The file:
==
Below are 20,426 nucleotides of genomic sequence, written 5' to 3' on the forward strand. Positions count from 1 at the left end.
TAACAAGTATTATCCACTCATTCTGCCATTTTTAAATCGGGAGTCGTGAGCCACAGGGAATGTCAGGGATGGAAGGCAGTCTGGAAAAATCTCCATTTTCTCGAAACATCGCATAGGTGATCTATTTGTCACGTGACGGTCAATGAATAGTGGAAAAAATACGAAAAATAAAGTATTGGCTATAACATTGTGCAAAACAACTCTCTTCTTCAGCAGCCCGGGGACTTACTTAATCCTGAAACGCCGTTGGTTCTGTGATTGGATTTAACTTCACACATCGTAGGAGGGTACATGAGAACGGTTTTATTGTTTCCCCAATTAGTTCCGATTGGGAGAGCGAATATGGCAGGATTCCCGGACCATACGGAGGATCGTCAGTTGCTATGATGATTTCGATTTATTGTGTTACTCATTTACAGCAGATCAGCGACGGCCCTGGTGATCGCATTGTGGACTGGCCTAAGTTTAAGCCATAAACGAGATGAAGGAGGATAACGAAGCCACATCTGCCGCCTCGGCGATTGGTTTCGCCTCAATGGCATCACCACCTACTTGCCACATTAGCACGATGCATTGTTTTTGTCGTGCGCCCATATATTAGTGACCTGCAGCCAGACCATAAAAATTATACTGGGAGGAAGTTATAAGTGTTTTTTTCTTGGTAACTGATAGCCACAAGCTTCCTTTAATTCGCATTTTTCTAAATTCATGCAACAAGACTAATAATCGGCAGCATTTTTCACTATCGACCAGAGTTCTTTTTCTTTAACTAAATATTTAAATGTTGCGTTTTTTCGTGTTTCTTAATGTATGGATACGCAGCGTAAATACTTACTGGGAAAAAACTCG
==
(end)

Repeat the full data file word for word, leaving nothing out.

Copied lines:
Below are 20,426 nucleotides of genomic sequence, written 5' to 3' on the forward strand. Positions count from 1 at the left end.
TAACAAGTATTATCCACTCATTCTGCCATTTTTAAATCGGGAGTCGTGAGCCACAGGGAATGTCAGGGATGGAAGGCAGTCTGGAAAAATCTCCATTTTCTCGAAACATCGCATAGGTGATCTATTTGTCACGTGACGGTCAATGAATAGTGGAAAAAATACGAAAAATAAAGTATTGGCTATAACATTGTGCAAAACAACTCTCTTCTTCAGCAGCCCGGGGACTTACTTAATCCTGAAACGCCGTTGGTTCTGTGATTGGATTTAACTTCACACATCGTAGGAGGGTACATGAGAACGGTTTTATTGTTTCCCCAATTAGTTCCGATTGGGAGAGCGAATATGGCAGGATTCCCGGACCATACGGAGGATCGTCAGTTGCTATGATGATTTCGATTTATTGTGTTACTCATTTACAGCAGATCAGCGACGGCCCTGGTGATCGCATTGTGGACTGGCCTAAGTTTAAGCCATAAACGAGATGAAGGAGGATAACGAAGCCACATCTGCCGCCTCGGCGATTGGTTTCGCCTCAATGGCATCACCACCTACTTGCCACATTAGCACGATGCATTGTTTTTGTCGTGCGCCCATATATTAGTGACCTGCAGCCAGACCATAAAAATTATACTGGGAGGAAGTTATAAGTGTTTTTTTCTTGGTAACTGATAGCCACAAGCTTCCTTTAATTCGCATTTTTCTAAATTCATGCAACAAGACTAATAATCGGCAGCATTTTTCACTATCGACCAGAGTTCTTTTTCTTTAACTAAATATTTAAATGTTGCGTTTTTTCGTGTTTCTTAATGTATGGATACGCAGCGTAAATACTTACTGGGAAAAAACTCG